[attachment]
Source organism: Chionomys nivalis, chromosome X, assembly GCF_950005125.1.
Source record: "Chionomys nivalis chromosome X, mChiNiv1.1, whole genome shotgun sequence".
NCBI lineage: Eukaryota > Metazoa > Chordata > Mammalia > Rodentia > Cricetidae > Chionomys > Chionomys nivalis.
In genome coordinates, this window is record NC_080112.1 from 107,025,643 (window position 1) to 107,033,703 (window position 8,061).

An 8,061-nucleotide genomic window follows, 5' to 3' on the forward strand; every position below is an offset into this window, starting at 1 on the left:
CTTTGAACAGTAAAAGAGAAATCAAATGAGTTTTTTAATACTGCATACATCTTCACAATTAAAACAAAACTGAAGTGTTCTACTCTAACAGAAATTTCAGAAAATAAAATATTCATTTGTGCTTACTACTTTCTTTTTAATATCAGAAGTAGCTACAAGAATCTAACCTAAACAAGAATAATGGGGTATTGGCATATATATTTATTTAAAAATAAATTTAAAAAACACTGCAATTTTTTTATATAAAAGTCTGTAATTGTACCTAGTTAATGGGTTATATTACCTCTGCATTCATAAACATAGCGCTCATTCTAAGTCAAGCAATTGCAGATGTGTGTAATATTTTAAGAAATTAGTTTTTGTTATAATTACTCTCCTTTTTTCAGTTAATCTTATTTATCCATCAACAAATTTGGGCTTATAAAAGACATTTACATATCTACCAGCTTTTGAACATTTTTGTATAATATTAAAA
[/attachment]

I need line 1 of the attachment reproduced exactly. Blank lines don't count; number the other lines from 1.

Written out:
Source organism: Chionomys nivalis, chromosome X, assembly GCF_950005125.1.